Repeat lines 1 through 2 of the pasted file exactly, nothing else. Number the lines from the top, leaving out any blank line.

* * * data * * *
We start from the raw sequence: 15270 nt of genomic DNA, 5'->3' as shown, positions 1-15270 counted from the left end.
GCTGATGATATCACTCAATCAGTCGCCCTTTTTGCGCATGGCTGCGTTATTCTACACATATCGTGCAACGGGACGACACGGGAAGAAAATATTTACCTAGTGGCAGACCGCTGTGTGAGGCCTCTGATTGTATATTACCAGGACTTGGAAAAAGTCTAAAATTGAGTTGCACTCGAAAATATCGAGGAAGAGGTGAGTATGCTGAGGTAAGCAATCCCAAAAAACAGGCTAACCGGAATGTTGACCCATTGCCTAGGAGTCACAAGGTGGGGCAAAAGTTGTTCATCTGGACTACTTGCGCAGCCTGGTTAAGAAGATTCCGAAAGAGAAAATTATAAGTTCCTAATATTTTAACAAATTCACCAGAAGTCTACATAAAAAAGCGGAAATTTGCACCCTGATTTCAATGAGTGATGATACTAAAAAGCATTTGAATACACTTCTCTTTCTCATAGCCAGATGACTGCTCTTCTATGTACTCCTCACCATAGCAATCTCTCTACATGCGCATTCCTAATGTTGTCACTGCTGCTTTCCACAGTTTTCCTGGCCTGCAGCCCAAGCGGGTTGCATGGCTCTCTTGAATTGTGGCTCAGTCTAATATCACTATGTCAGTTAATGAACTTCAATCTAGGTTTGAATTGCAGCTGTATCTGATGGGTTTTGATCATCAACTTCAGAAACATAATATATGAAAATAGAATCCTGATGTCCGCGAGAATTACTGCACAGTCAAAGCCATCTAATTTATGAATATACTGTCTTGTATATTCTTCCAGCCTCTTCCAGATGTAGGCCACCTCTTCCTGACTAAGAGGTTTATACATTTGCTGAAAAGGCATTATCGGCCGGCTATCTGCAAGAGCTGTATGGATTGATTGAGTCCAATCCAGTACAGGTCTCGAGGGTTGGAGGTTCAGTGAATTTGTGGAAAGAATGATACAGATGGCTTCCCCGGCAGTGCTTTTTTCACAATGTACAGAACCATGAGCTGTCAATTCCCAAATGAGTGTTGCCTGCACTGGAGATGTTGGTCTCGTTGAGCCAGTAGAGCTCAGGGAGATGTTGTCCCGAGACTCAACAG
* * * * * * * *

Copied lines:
We start from the raw sequence: 15270 nt of genomic DNA, 5'->3' as shown, positions 1-15270 counted from the left end.
GCTGATGATATCACTCAATCAGTCGCCCTTTTTGCGCATGGCTGCGTTATTCTACACATATCGTGCAACGGGACGACACGGGAAGAAAATATTTACCTAGTGGCAGACCGCTGTGTGAGGCCTCTGATTGTATATTACCAGGACTTGGAAAAAGTCTAAAATTGAGTTGCACTCGAAAATATCGAGGAAGAGGTGAGTATGCTGAGGTAAGCAATCCCAAAAAACAGGCTAACCGGAATGTTGACCCATTGCCTAGGAGTCACAAGGTGGGGCAAAAGTTGTTCATCTGGACTACTTGCGCAGCCTGGTTAAGAAGATTCCGAAAGAGAAAATTATAAGTTCCTAATATTTTAACAAATTCACCAGAAGTCTACATAAAAAAGCGGAAATTTGCACCCTGATTTCAATGAGTGATGATACTAAAAAGCATTTGAATACACTTCTCTTTCTCATAGCCAGATGACTGCTCTTCTATGTACTCCTCACCATAGCAATCTCTCTACATGCGCATTCCTAATGTTGTCACTGCTGCTTTCCACAGTTTTCCTGGCCTGCAGCCCAAGCGGGTTGCATGGCTCTCTTGAATTGTGGCTCAGTCTAATATCACTATGTCAGTTAATGAACTTCAATCTAGGTTTGAATTGCAGCTGTATCTGATGGGTTTTGATCATCAACTTCAGAAACATAATATATGAAAATAGAATCCTGATGTCCGCGAGAATTACTGCACAGTCAAAGCCATCTAATTTATGAATATACTGTCTTGTATATTCTTCCAGCCTCTTCCAGATGTAGGCCACCTCTTCCTGACTAAGAGGTTTATACATTTGCTGAAAAGGCATTATCGGCCGGCTATCTGCAAGAGCTGTATGGATTGATTGAGTCCAATCCAGTACAGGTCTCGAGGGTTGGAGGTTCAGTGAATTTGTGGAAAGAATGATACAGATGGCTTCCCCGGCAGTGCTTTTTTCACAATGTACAGAACCATGAGCTGTCAATTCCCAAATGAGTGTTGCCTGCACTGGAGATGTTGGTCTCGTTGAGCCAGTAGAGCTCAGGGAGATGTTGTCCCGAGACTCAACAG